If you build it, they will come: Better facilities paying dividends for college hoops programs
- Programs across the country are going out of their way to build new, shiny arenas and practice facilities in hopes of luring top recruits.
The facilities arms race in college athletics continues to escalate every year. Recently Georgetown unveiled their new John Thompson Center, which is one of the nicest practice facilities in the country, and Indiana finished off a $40 million renovation of Assembly Hall.
Georgetown and Indiana are far from the only schools opening new and shiny facilities for their players. Recently a video of dorms at the University of Kansas showed the incredible digs that the Jayhawks players enjoy, and it opened up eyes to those outside the realm of college athletics to what is being done for athletes across the country.
Of course the biggest reason for the arms race is recruiting. Having the newest, nicest, and best facilities is one of the most effective sells a coach can have on the recruiting trail, and several coaches are taking full advantage of new or renovated arenas, locker rooms, and practice facilities.
While we don’t know the exact impact that could come Georgetown’s way on the recruiting trail, we do know that the Hoyas landed their top recruit in years this week when No. 36 overall prospect Tremont Waters selected the school over Kentucky, Indiana, and Connecticut.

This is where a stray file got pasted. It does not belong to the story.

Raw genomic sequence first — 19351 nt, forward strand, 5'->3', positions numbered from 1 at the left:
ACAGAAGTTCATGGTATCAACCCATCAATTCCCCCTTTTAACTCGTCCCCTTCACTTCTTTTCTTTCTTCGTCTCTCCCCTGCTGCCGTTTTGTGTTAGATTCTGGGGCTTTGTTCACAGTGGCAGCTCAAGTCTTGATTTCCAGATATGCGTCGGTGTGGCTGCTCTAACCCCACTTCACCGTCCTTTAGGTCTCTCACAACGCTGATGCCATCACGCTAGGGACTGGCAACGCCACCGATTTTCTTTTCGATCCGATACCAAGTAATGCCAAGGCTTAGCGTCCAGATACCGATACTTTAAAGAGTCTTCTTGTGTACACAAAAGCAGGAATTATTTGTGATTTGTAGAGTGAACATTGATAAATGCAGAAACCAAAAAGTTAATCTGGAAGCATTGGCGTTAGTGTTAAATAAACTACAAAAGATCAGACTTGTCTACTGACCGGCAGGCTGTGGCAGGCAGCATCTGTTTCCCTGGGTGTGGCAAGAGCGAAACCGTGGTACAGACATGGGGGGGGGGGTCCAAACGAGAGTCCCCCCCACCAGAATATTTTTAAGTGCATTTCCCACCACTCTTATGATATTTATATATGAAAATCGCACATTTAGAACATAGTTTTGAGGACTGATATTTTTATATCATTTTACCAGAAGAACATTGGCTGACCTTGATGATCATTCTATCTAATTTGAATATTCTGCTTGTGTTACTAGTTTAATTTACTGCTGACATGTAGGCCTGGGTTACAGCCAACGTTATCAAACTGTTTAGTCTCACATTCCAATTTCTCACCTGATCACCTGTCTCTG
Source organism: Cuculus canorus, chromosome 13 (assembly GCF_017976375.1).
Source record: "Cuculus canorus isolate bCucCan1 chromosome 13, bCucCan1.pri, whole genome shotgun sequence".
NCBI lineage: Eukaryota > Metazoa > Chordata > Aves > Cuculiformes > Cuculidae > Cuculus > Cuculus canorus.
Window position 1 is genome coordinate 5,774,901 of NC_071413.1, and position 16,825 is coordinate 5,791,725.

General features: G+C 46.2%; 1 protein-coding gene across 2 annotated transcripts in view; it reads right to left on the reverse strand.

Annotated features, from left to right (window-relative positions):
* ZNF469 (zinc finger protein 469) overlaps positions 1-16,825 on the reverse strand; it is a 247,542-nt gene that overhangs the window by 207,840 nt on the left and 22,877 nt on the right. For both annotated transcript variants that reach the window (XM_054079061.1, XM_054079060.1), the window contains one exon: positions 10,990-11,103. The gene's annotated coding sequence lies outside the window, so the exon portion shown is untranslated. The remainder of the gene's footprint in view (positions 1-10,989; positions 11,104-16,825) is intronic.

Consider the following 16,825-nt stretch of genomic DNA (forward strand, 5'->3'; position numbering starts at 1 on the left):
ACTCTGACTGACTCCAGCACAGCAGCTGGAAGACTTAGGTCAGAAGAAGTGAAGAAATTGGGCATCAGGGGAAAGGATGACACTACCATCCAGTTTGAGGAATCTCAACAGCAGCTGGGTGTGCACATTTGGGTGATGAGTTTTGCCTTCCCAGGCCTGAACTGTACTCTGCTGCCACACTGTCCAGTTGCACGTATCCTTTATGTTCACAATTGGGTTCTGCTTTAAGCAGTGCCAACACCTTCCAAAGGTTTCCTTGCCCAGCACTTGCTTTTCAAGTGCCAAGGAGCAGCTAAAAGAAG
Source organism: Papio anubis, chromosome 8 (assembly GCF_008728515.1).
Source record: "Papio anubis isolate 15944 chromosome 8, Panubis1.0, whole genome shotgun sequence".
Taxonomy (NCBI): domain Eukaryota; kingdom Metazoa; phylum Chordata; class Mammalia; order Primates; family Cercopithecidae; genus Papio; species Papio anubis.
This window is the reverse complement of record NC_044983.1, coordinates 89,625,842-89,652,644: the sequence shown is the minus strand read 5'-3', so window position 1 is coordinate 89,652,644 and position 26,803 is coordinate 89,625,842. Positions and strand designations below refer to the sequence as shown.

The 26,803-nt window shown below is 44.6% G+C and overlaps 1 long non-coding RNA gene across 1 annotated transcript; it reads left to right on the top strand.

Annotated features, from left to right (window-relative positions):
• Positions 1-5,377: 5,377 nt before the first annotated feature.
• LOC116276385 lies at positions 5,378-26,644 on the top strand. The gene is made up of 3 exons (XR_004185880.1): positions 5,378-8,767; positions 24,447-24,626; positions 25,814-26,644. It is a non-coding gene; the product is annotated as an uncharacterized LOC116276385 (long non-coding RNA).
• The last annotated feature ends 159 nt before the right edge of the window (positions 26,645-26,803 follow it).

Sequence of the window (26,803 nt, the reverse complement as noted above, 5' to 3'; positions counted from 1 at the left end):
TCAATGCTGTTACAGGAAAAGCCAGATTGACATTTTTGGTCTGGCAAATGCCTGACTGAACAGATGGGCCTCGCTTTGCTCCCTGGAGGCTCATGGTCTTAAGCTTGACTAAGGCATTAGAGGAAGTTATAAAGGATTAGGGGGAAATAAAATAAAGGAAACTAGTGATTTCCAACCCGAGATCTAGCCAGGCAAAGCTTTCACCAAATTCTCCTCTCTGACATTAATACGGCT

Also we have plenty of evidence from other schools who have opened new facilities that it can lead to a major bump in recruiting.
In the middle of last season Ole Miss moved from Tad Smith Coliseum to The Pavilion, a $96.4 million arena. For Ole Miss head coach Andy Kennedy, it wasn't just immediate boon for the fans and the players, but it has also helped greatly on the recruiting trail.
“When we were in Tad Smith Coliseum and as the new facility was being built, there was a lot of talk about what a new facility would do immediately and in the big picture,” said Kennedy about the anticipation of having new facilities. “You can speculate, but the reality is you don’t have any idea of how impactful it will be.”
He continued, “It has transformed our program. We moved in to The Pavilion after the SEC season and had two home games in 48 hours. Both games sold out and we won both of them. There was just a new energy that came along with Ole Miss basketball.”
“Now we are in the midst of our first recruiting cycle with the new arena,” said Kennedy. “It can be a game changer because recruits and their families love new and shiny things. Going from something as old as what we had to what we are playing in now has been a game changer.”
Recently Ole Miss was able to beat out Oklahoma State for Top-100 prospect Devontae Shuler from Oak Hill Academy. While there is no way to know for sure what Shuler would have decided had Ole Miss not had their new facility, there is no question The Pavilion put the Rebels in a better position than ever to compete with schools such as Oklahoma State with tremendous basketball facilities.
“We’ve been able to win our share of battles in the past, but it puts you on more equal footing when recruiting marquee guys,” said Kennedy. “Kids have always seen Ole Miss and liked it, but now they see a great facility and a place full of energy, and it brings a new level of excitement to Ole Miss basketball.”